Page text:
http://www.gardenersworld.com/plants/features/wildlife/growing-species-tulips/1119.html

 

Discussions started by BobTheGardener

Watering dried-out pots

Tip to help to stop water running straight through 
Replies: 13    Views: 280
Last Post: 28/07/2014 at 12:28

Blackfly - ladybirds to the rescue!

Broad bean tip blackfly infestation 
Replies: 2    Views: 142
Last Post: 13/07/2014 at 18:04

Bob's guide to picking soft fruit

Only fto be read by your household's main gardener! 
Replies: 3    Views: 131
Last Post: 05/07/2014 at 18:52

Lovely surprise

I went down the garden in the gloom.. 
Replies: 15    Views: 442
Last Post: 18/06/2014 at 14:32

Dragonfly/Darter/Mayfly ID?

Flew into the polytunnel for a while 
Replies: 6    Views: 253
Last Post: 01/06/2014 at 21:44

A week of rain = jungle garden!

It's been too wet to really do anything outside.. 
Replies: 16    Views: 491
Last Post: 01/06/2014 at 17:42

Deep Down & Dirty: The Science of soil

Replies: 4    Views: 332
Last Post: 24/04/2014 at 11:30

Check your delphiniums for caterpillars

Look for distorted and damaged leaves near the tips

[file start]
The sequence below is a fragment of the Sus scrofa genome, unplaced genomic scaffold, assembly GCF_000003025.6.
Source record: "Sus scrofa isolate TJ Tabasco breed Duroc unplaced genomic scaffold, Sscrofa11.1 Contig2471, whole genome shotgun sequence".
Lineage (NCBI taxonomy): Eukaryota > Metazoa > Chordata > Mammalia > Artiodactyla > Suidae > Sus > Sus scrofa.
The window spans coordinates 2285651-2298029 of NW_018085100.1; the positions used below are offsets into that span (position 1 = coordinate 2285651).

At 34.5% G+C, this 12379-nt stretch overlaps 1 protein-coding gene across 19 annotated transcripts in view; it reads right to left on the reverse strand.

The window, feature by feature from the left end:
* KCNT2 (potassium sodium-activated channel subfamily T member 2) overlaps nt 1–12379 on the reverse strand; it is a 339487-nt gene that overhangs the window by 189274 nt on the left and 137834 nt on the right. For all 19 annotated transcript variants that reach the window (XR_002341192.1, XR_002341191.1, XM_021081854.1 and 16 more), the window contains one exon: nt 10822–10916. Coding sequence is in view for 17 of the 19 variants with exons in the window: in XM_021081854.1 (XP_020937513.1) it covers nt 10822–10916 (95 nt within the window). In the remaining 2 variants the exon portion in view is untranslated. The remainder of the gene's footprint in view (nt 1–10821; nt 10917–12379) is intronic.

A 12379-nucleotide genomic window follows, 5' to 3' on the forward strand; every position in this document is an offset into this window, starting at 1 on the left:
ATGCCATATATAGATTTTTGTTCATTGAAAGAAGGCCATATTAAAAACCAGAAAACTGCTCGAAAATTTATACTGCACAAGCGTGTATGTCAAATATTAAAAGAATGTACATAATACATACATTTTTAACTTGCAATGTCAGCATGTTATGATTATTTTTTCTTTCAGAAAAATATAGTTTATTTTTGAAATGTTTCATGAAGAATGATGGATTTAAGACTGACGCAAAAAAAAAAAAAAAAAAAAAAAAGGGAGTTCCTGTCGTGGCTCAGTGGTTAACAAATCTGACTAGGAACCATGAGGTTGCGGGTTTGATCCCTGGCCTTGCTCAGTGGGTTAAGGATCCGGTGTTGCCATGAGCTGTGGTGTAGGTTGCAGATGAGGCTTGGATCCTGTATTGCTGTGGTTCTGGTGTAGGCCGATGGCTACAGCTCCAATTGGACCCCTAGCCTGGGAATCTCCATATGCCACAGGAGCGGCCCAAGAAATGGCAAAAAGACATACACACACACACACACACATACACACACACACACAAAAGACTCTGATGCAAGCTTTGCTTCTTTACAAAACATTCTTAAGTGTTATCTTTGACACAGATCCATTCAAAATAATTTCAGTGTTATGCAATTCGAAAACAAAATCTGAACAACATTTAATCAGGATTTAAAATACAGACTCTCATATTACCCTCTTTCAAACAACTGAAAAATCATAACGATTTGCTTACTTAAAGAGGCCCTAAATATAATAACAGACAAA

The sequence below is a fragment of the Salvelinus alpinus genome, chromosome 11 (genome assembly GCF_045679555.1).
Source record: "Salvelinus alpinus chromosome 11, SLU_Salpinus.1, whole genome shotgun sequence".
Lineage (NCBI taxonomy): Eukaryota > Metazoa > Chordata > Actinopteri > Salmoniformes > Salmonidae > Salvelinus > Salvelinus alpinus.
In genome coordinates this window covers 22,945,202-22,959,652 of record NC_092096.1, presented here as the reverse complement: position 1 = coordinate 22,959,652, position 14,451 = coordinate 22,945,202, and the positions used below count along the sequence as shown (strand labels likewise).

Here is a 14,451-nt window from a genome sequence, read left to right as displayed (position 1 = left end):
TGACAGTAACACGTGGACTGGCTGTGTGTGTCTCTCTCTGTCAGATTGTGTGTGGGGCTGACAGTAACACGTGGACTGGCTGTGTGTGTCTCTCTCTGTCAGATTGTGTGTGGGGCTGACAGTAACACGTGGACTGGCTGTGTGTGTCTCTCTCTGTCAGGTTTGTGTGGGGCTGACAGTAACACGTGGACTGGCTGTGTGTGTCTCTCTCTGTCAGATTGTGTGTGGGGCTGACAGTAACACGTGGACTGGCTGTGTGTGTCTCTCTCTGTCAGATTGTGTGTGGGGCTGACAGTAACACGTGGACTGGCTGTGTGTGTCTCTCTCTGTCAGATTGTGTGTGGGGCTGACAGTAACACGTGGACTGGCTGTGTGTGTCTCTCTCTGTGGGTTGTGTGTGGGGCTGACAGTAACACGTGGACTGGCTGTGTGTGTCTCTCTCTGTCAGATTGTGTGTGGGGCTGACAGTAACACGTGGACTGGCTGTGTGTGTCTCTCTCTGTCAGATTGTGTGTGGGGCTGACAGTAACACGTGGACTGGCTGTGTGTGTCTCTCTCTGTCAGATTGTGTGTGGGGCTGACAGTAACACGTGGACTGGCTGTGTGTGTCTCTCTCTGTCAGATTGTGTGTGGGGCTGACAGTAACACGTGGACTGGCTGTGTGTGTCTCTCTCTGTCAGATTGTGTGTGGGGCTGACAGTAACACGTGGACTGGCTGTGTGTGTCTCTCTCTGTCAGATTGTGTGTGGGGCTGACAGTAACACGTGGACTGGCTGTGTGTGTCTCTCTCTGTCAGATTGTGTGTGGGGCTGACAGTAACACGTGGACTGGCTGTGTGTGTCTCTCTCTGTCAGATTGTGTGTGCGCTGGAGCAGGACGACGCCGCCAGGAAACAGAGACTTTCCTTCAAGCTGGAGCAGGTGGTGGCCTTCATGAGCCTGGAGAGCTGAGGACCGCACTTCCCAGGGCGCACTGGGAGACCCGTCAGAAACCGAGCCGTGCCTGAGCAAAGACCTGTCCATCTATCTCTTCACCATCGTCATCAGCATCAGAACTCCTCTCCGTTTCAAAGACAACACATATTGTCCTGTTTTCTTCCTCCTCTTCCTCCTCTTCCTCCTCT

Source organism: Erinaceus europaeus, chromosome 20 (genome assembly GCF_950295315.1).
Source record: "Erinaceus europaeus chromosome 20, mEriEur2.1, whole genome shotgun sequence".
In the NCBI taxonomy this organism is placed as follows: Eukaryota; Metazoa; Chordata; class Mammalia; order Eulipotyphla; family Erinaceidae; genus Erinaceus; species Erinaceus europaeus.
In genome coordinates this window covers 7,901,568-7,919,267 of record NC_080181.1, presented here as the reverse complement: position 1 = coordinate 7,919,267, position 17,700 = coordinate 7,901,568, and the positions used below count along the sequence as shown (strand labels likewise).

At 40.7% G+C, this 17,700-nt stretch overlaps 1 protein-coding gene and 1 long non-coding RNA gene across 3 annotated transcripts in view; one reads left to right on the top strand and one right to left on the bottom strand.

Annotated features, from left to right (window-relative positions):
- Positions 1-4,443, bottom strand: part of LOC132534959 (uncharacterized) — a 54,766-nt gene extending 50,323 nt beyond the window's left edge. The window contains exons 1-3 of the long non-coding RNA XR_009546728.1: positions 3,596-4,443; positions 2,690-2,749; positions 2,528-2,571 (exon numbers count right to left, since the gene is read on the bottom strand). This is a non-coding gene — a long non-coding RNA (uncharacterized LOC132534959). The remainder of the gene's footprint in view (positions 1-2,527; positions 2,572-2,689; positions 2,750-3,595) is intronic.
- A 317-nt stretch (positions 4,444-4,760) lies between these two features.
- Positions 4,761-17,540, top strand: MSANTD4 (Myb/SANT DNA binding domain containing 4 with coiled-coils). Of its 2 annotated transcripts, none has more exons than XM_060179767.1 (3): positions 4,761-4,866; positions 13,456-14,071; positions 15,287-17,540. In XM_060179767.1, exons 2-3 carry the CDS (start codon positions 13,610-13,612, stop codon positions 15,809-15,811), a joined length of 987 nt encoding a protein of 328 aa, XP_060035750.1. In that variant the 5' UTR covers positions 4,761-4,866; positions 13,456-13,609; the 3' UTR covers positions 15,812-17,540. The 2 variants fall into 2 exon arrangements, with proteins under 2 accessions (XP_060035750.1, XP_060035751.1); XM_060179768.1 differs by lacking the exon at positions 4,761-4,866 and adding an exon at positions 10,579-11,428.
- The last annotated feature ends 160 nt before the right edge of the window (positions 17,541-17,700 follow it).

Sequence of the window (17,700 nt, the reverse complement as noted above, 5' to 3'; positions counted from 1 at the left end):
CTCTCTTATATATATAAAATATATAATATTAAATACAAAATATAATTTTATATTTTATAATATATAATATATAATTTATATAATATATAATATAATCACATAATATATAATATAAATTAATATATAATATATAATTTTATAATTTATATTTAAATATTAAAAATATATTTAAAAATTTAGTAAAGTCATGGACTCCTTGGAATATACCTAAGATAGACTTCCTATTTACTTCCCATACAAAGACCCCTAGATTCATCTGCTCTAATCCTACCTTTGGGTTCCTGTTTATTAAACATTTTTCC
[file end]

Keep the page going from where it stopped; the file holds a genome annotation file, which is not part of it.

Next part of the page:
Replies: 10    Views: 404
Last Post: 22/04/2014 at 10:58

Seed grown Wisteria finally in flower - Hooray!

Planted many years ago 
Replies: 3    Views: 195
Last Post: 15/04/2014 at 12:39

Oops!

Polytunnel growing 
Replies: 16    Views: 493
Last Post: 16/04/2014 at 19:05

First day of (meteorological) Spring

How id your garden looking 
Replies: 13    Views: 504
Last Post: 03/03/2014 at 20:31

DIY heated propagator

Making one from scratch 
Replies: 48    Views: 3569
Last Post: 30/06/2014 at 19:57

Cost of bird food

bulk vs supermarket 
Replies: 31    Views: 1467
Last Post: 10/02/2014 at 12:33

Wild Garden (Community Channel)

On Freeview/Sky 
Replies: 5    Views: 460
Last Post: 10/12/2013 at 12:21

Front garden revamp - before and after photos

Redsigning weedy crazy paving 
Replies: 24    Views: 1637
Last Post: 21/10/2013 at 20:16
1 to 15 of 23 threads